If you want to be more exact, you need to ask more specific questions than; How many calories does pumping burn? If your feeding method is exclusive pumping, a math equation can help you narrow down things like calories per ounce rather than a rough estimate based on averages.
If you pump milk rather than nursing or formula feeding, then you can see exactly how many ounces you are producing with each pumping session. Knowing this number will get you started if you want to find out how many calories you are burning.
There are about 20 calories in an ounce of breast milk. Therefore, if you are one of the many pumping mothers out there, you can figure out how many extra calories you burned in a pumping session by plugging that number into a simple equation.
Pumping moms can simply take the number of ounces they produced exclusively pumping and multiply it by 20.
Jane pumped enough milk to bottle feed her little one in one pumping session. Her child regularly consumes 5 ounces per feeding, which is exactly what she pumped. So how many calories did she burn pumping milk?
5 x 20 = 100 calories burned. This is because Jane burned 20 calories per ounce of breast milk. And she was able to pump 5 ounces.
How many calories does breastfeeding twins burn?
If you have two babies or twins simultaneously, your body will have to make more milk. This means that you will need to be producing milk in higher quantities. Human milk is the best thing you can feed your little ones, and it can double your baby’s body weight within just a few short months.
This is especially great for twins, who are often born early and often of lower birth weights than single births.
Your calorie intake will need to be double what the mother of one baby would be to produce enough milk to feed two little ones at once.
Producing more milk means burning more calories, though. So in the case of moms of multiples, you need to be especially careful and make sure that you consume enough to produce enough.
The number of calories per ounce that you burn doesn’t change, but the number of ounces that you produce and calories burnt will most certainly jump up.
Pumping schedule newborn
Suppose you are breastfeeding or pumping for your newborn and want to be able to produce enough milk so that baby eats enough to ensure weight gain and positive results on that baby scale at the doctor’s office at their next well check. In that case, you need to have a pumping schedule or nursing schedule in place.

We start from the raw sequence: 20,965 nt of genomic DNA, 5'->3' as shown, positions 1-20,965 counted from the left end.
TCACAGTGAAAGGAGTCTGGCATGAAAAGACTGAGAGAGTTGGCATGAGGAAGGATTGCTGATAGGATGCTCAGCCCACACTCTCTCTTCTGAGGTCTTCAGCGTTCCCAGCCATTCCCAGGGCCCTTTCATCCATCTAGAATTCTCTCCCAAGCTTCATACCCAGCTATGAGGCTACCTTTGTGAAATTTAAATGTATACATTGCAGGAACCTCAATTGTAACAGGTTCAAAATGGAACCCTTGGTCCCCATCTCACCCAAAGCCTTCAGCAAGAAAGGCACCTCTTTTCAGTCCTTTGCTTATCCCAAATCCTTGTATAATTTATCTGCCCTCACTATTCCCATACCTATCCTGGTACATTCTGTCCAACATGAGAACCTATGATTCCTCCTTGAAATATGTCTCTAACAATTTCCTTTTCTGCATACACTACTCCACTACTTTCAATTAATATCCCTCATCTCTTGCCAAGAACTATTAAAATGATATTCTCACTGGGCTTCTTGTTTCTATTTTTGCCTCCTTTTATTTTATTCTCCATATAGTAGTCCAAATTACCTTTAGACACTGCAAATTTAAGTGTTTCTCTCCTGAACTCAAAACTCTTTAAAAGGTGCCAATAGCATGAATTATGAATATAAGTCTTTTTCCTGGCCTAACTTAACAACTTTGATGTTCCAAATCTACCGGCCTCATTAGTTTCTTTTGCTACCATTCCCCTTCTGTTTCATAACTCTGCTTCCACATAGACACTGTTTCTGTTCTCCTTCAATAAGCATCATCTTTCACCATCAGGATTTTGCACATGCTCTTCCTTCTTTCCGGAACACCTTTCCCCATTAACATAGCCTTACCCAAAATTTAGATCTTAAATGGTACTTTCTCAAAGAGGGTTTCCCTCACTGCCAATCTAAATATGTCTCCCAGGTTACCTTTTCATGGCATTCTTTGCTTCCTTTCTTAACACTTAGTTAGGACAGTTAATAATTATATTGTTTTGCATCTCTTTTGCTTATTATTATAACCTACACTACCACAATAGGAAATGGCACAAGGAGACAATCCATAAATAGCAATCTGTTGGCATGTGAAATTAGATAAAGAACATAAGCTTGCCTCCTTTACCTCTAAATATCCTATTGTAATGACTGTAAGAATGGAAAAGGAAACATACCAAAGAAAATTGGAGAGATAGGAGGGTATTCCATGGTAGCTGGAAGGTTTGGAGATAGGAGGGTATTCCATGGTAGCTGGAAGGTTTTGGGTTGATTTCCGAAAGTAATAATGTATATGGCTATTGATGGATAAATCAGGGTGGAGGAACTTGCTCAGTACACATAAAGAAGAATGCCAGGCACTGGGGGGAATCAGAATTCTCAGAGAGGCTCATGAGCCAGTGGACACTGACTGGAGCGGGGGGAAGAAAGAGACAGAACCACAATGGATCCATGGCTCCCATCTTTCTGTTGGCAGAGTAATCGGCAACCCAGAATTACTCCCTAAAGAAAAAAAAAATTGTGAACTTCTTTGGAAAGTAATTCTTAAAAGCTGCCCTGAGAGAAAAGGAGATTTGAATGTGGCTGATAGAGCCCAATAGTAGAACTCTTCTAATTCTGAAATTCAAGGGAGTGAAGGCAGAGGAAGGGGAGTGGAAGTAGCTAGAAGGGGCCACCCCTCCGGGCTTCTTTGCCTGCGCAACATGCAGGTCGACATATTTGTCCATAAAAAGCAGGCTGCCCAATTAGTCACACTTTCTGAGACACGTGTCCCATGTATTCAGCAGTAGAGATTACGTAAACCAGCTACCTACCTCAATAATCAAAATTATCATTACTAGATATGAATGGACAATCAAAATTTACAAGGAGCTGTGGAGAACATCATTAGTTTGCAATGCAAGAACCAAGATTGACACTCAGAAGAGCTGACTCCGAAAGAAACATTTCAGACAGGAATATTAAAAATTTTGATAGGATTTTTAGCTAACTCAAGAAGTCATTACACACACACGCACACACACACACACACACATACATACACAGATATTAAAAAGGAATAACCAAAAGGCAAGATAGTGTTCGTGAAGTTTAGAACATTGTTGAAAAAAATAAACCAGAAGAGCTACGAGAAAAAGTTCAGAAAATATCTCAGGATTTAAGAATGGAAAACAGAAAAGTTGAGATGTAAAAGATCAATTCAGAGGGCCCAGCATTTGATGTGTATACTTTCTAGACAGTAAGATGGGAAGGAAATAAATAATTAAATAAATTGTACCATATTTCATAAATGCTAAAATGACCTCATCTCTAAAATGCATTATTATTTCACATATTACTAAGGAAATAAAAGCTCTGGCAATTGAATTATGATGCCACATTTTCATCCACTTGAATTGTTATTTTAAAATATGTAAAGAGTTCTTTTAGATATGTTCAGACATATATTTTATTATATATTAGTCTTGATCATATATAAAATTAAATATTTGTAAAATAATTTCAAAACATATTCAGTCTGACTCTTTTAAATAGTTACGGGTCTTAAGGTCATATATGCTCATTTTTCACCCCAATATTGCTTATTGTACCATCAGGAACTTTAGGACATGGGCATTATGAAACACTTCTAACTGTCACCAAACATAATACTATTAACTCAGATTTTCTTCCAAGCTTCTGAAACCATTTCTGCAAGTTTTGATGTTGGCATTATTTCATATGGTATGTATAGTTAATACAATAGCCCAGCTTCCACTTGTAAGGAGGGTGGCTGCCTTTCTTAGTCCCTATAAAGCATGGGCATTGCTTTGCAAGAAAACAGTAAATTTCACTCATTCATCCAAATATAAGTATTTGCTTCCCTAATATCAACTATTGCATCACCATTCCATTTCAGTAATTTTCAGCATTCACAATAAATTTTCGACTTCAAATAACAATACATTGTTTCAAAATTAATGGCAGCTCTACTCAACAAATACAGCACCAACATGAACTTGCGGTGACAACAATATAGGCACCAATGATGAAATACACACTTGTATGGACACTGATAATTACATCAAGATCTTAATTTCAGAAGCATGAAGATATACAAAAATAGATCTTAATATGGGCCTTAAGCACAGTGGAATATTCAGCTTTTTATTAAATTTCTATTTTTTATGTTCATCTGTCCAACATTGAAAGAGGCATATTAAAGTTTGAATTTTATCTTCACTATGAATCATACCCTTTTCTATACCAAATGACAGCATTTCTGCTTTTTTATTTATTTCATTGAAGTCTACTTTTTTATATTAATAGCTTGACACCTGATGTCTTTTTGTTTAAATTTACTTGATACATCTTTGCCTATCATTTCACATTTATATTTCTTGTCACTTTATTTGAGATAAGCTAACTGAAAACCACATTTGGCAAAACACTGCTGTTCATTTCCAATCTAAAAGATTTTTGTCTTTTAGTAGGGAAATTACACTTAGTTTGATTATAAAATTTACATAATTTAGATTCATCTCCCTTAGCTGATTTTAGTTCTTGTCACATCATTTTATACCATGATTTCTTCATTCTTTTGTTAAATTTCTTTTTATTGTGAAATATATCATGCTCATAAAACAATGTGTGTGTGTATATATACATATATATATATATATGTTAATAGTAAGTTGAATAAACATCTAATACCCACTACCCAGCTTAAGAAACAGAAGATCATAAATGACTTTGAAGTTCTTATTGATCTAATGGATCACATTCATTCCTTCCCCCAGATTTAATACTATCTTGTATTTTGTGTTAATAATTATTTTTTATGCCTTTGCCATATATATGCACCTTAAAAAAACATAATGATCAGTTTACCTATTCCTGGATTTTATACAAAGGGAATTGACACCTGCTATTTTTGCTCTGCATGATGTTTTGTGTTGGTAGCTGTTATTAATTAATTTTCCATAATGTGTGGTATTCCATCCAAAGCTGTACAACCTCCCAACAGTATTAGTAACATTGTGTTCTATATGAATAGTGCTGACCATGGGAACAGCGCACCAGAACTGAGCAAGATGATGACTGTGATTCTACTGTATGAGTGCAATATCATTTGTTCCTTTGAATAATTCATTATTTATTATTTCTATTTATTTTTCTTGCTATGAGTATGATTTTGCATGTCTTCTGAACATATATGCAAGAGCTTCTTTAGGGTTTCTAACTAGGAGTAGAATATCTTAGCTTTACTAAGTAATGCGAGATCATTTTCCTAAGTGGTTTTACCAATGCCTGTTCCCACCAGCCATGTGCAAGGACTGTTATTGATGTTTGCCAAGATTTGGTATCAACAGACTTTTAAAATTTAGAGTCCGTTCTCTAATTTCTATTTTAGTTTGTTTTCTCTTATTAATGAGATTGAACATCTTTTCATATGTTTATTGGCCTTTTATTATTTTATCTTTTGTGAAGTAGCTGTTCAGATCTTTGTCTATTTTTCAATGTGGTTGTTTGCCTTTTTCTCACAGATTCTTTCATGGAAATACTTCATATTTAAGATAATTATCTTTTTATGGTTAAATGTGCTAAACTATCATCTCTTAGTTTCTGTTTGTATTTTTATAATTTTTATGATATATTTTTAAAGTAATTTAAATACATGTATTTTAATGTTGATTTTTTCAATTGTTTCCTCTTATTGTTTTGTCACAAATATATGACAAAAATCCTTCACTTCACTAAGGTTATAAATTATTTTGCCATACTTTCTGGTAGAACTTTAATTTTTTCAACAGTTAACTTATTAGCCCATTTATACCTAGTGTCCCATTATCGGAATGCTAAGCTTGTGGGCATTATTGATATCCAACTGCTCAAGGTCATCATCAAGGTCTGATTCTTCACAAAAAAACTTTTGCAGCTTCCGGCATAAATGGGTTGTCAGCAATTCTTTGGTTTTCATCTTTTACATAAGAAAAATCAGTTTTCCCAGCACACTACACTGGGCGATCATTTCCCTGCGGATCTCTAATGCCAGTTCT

Breastfeeding your little one until they are old enough to start eating solid foods (around six months or older) means that you will have to be pumping regularly, as you will be the sole source of nutrition for your little one.
This is no small task. The milk that you make will only be sufficient for your baby if you get enough calories throughout the day. Breastfeeding and pumping take a lot of energy, and when you aren’t getting enough energy from the foods you eat, then the fat stores in your body kick into overdrive and try to make up the difference.
This can negatively impact your production of milk. Sticking to a routine schedule will help you to not only make sure that you are able to produce the same amount of milk each time you are breastfeeding or pumping but that you can also schedule or plan time to eat between those breastfeeding and pumping sessions.
Setting a schedule
In the first few months of life, when your baby cannot eat solids and is entirely dependent upon you for breastfeeding, you should try to pump seven to ten times each day.
The calories you burn breastfeeding should be replenished through healthy and hearty snacks between breastfeeding and pumping sessions so that you are able to produce the same amount each time you pump.
How long should you pump?
You should be pumping for two hours total each day. This amount of time should not be shortened, even if you stop making milk and see no output at a certain point.
This is because your body will produce milk on a supply and demand basis. So if you aren’t getting anything when you pump, but you keep going for the planned time, it can help stimulate the breasts to get back to work and make more.
How often should you pump?
It is recommended that breastfeeding moms of newborns and young infants pump every two to three hours. If you are nursing and breastfeeding, you just need to make sure that you are either nursing or pumping every two to three hours.
Skipping a pumping or nursing session can dry up your supply, and getting it back is a lot more work than you may think. If you’re a busy mom or have to go back to work, there are great automatic pumps that you can wear throughout your day.
Many moms also like to pump in the car on the way to or from work, using a car adapter to run their electric breast pump.
How many calories do you burn pumping?
As discussed in this article, the only way to know for sure how many calories you burn when pumping is to multiply the number of ounces pumped by 20, which is the estimated number of calories in each ounce of breast milk.
On average, pumping moms burn about 500 calories per day when breastfeeding their young infants from ages newborn to six months, and only slightly less than that at 400 per day on average for babies ages seven months to one year of age.
If you want to lose weight, it should be done slowly without sacrificing your health, your baby’s health, or your milk supply. Adopting a healthy diet of foods rich in nutrients rather than junk food will help you lose weight while on your breastfeeding journey. However, you should never lose more than four pounds per month.